Many people take the benefits of the cloud for granted already – it is just there, operating behind the scenes, backing up data and delivering functionality and desktops and tablets, but it is changing the way most big companies do business. The companies that have chosen to specialize in the delivery of the cloud are now responsible for much of the day to day data traffic across the globe. They sit at the nexus of the data revolution. The growth of this sector is being tracked by the HAN-GINS Cloud Technology UCITS, an ETF created specifically to tap into the theme of the growing importance of these organisations.
The Internet of Things
The Internet of Things – or IoT – is going to play a huge role in our daily lives in the future. It is connecting systems, sensors, devices and assets to the Internet. This can be everything from a mobile phone to a coffee maker or a washing machine. Components of larger machines are also being connected to the Internet, to allow for ease of monitoring, feeding data back of manufacturers for example.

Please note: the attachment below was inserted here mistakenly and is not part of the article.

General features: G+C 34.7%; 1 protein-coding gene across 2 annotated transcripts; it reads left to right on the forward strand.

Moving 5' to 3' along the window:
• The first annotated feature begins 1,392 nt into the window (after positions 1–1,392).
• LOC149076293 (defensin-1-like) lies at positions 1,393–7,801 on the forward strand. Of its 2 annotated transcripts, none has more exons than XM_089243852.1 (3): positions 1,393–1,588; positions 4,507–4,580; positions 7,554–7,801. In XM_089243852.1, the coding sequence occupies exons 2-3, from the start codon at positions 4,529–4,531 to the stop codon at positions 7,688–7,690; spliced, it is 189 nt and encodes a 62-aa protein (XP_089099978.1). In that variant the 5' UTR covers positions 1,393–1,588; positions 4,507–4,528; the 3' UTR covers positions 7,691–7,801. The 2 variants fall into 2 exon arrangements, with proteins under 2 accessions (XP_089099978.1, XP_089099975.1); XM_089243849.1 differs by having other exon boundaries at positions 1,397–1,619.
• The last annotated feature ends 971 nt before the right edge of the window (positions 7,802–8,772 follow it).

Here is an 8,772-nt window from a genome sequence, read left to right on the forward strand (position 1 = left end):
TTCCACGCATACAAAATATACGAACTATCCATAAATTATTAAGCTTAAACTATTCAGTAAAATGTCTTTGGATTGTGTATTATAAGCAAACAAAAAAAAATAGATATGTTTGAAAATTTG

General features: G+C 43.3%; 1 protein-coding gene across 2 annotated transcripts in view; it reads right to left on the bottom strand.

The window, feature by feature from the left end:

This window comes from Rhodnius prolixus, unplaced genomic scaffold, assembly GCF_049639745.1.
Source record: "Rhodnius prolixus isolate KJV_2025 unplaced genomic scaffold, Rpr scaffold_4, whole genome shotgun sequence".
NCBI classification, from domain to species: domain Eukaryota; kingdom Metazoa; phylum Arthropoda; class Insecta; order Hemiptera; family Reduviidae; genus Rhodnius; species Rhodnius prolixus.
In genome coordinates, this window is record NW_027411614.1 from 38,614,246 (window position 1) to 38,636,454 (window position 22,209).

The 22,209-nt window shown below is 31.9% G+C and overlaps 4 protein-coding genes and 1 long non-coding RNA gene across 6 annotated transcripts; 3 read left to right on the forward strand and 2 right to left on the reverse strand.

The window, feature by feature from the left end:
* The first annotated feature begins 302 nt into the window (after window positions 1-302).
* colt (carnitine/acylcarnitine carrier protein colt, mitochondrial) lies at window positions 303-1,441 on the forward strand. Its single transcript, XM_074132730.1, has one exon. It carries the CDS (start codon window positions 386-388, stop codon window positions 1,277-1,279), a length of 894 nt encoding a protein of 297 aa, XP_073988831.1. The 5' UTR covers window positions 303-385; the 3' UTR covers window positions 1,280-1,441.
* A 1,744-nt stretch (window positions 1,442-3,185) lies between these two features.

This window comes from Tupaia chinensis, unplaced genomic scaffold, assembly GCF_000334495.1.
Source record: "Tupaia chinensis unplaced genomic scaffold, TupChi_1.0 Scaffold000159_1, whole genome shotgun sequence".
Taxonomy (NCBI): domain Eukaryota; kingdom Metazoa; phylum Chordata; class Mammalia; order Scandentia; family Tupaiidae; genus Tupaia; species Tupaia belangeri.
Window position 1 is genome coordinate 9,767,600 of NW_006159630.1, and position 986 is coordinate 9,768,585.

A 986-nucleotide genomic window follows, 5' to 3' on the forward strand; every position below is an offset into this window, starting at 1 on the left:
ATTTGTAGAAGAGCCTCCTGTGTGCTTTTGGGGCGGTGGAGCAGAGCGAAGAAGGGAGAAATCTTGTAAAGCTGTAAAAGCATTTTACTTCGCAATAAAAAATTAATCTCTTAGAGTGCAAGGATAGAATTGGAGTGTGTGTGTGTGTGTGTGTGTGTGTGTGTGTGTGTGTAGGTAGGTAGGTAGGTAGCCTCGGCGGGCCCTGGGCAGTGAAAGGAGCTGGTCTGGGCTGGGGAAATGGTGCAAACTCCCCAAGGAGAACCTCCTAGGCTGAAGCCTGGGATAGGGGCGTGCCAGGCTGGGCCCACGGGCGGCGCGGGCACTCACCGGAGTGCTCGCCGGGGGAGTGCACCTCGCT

For consumers, it will make life easier. For companies it means new opportunities. Rolls Royce, for example, has embedded IoT sensors across its product lines, generating vast amounts of live data that are aggregated and analyzed in the cloud. This data provides Rolls Royce with unprecedented insights into the live performance of its products, helping to predict equipment issues and maintenance requirements.
The concept of data analytics has been around for years. Most organisations understand that by capturing data that streams into their business, they can analyse and derive significant value from it. The new benefits that big data analytics bring are speed and efficiency, helping to identify insights for immediate decisions, cost reduction and the development of new products and services.
At General Electric the use of big data analytics has allowed the company to identify the trend of customers wanting to optimise inspection, maintenance and repair processes of their machines. This has spurred the decision to enable machines to communicate with one another and generate sensor data. For example, sensors collect signals on the health of blades on a gas turbine engine to show things such as stress cracks. Such technology will become widely accepted in years to come, but the innovation is happening now.